It's the ABC building blocks of a better future! Having both the "soft" and "hard" skills to find and maintain any job is crucial. Landing a better job that offers benefits and pays a family sustaining wage can be challenging for low-skilled workers. A career comes with additional post-secondary training and credentialing.

Consider Supporting:

Southeast Community Services – Staff of this organization deliver the Skills to Succeed employment readiness curriculum to all seven partners of the Indianapolis Center for Working Families (CWF) network allowing employment coaches located on site to focus on individualized employment services.

Center for Working Families (CWF) – CICF’s primary strategy to coordinate efforts to move people toward financial stability operates at 7 sites (Hawthorne Community Center, Southeast Community Services, John H. Boner Center, Mary Rigg Neighborhood Center, Flanner House, Edna Martin Christian Center, and Ivy Tech) and includes the systematic “bundling” of employment readiness, financial coaching and work support services. To date, the CWF network has increased the monthly net income of more than 1,000 clients by an average of $715. The network has also increased the net worth of almost 500 clients by an average of $2,219. In addition, more than 400 clients have increased their credit score on average by 25 points.

River Valley Resources – This quasi-governmental agency manages federal, state and local workforce development funding to provide case management for young adults including job readiness and life skills training, job coaching and GED prep.

Dress for Success Indianapolis – One of 70 affiliate organizations of Dress for Success Worldwide, this organization helps low-income women achieve economic independence through Suits for Success (SFS), a Professional Women’s Group (PWG) and a Career Development Center (CDC).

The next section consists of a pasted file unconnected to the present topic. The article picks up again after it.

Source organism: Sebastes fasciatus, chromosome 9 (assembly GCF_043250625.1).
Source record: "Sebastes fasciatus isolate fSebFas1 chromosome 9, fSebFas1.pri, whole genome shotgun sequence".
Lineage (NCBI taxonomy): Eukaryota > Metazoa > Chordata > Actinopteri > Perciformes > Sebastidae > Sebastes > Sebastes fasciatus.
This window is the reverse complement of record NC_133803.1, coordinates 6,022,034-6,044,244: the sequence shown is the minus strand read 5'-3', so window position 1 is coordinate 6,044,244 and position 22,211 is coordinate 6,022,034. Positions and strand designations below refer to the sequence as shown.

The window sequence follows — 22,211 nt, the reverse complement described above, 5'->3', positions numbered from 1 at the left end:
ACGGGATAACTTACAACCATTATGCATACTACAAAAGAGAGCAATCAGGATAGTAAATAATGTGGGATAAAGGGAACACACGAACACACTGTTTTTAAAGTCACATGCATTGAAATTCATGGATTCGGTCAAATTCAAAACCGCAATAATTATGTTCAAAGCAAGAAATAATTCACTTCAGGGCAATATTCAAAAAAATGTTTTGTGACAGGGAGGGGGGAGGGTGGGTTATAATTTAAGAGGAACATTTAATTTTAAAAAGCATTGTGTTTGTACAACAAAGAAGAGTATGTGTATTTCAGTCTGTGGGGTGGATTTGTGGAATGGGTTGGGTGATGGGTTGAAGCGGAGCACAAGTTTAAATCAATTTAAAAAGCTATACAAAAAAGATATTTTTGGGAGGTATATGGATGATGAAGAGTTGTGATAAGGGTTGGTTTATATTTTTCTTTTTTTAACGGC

RecycleForce – A social enterprise that recycles electronic materials while employing formerly incarcerated individuals. The provided transitional employment serves as a bridge for an ex-offender as he moves from prison back into society, and as the 4th largest recycler in Indiana the organization has a significant environmental impact.

Second Helpings – In addition to rescuing prepared and perishable food and using it to create hot meals for clients of more than 70 social service agencies, Second Helpings offers a Culinary Job Training program that trains individuals for careers in the foodservice industry.

Exodus Refugee Immigration – Working with newcomers to Indianapolis, Exodus provides case management that assists families starting out in their new lives with housing, food and clothing, education, employment and health services.

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Asset Development and Financial Capability